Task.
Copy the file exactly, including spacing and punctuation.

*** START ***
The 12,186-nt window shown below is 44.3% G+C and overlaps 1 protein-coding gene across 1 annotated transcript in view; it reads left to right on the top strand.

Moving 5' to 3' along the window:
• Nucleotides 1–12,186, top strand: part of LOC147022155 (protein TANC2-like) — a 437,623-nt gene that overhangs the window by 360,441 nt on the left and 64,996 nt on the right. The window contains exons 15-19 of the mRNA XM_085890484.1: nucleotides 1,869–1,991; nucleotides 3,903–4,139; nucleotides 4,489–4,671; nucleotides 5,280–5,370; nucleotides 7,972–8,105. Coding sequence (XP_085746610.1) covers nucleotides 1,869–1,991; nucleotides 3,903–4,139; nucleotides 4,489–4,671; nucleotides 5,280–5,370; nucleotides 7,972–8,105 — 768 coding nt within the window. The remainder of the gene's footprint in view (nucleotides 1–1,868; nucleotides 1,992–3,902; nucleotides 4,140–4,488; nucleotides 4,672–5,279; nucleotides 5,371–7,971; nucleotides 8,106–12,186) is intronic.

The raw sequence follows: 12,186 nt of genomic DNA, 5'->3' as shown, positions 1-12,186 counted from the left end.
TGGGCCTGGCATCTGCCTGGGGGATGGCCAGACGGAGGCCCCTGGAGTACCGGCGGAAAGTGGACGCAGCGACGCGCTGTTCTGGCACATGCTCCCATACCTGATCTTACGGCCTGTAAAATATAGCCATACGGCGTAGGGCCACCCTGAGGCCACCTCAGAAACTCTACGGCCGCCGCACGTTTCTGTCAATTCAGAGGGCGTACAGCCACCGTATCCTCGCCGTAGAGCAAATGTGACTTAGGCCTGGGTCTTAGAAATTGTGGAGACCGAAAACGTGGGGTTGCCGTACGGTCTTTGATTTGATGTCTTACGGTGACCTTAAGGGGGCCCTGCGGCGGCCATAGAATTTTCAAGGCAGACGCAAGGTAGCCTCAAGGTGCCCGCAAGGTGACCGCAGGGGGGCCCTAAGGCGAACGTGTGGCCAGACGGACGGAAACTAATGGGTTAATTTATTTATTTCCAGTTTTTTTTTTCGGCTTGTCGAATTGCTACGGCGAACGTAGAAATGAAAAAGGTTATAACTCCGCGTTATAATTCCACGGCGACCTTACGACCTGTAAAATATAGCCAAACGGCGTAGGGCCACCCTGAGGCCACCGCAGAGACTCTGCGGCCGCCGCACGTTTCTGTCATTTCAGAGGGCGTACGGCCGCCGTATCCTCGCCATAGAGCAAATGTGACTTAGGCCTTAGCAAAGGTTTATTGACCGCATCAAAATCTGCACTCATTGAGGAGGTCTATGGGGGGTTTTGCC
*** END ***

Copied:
The 12,186-nt window shown below is 44.3% G+C and overlaps 1 protein-coding gene across 1 annotated transcript in view; it reads left to right on the top strand.

Moving 5' to 3' along the window:
• Nucleotides 1–12,186, top strand: part of LOC147022155 (protein TANC2-like) — a 437,623-nt gene that overhangs the window by 360,441 nt on the left and 64,996 nt on the right. The window contains exons 15-19 of the mRNA XM_085890484.1: nucleotides 1,869–1,991; nucleotides 3,903–4,139; nucleotides 4,489–4,671; nucleotides 5,280–5,370; nucleotides 7,972–8,105. Coding sequence (XP_085746610.1) covers nucleotides 1,869–1,991; nucleotides 3,903–4,139; nucleotides 4,489–4,671; nucleotides 5,280–5,370; nucleotides 7,972–8,105 — 768 coding nt within the window. The remainder of the gene's footprint in view (nucleotides 1–1,868; nucleotides 1,992–3,902; nucleotides 4,140–4,488; nucleotides 4,672–5,279; nucleotides 5,371–7,971; nucleotides 8,106–12,186) is intronic.

The raw sequence follows: 12,186 nt of genomic DNA, 5'->3' as shown, positions 1-12,186 counted from the left end.
TGGGCCTGGCATCTGCCTGGGGGATGGCCAGACGGAGGCCCCTGGAGTACCGGCGGAAAGTGGACGCAGCGACGCGCTGTTCTGGCACATGCTCCCATACCTGATCTTACGGCCTGTAAAATATAGCCATACGGCGTAGGGCCACCCTGAGGCCACCTCAGAAACTCTACGGCCGCCGCACGTTTCTGTCAATTCAGAGGGCGTACAGCCACCGTATCCTCGCCGTAGAGCAAATGTGACTTAGGCCTGGGTCTTAGAAATTGTGGAGACCGAAAACGTGGGGTTGCCGTACGGTCTTTGATTTGATGTCTTACGGTGACCTTAAGGGGGCCCTGCGGCGGCCATAGAATTTTCAAGGCAGACGCAAGGTAGCCTCAAGGTGCCCGCAAGGTGACCGCAGGGGGGCCCTAAGGCGAACGTGTGGCCAGACGGACGGAAACTAATGGGTTAATTTATTTATTTCCAGTTTTTTTTTTCGGCTTGTCGAATTGCTACGGCGAACGTAGAAATGAAAAAGGTTATAACTCCGCGTTATAATTCCACGGCGACCTTACGACCTGTAAAATATAGCCAAACGGCGTAGGGCCACCCTGAGGCCACCGCAGAGACTCTGCGGCCGCCGCACGTTTCTGTCATTTCAGAGGGCGTACGGCCGCCGTATCCTCGCCATAGAGCAAATGTGACTTAGGCCTTAGCAAAGGTTTATTGACCGCATCAAAATCTGCACTCATTGAGGAGGTCTATGGGGGGTTTTGCC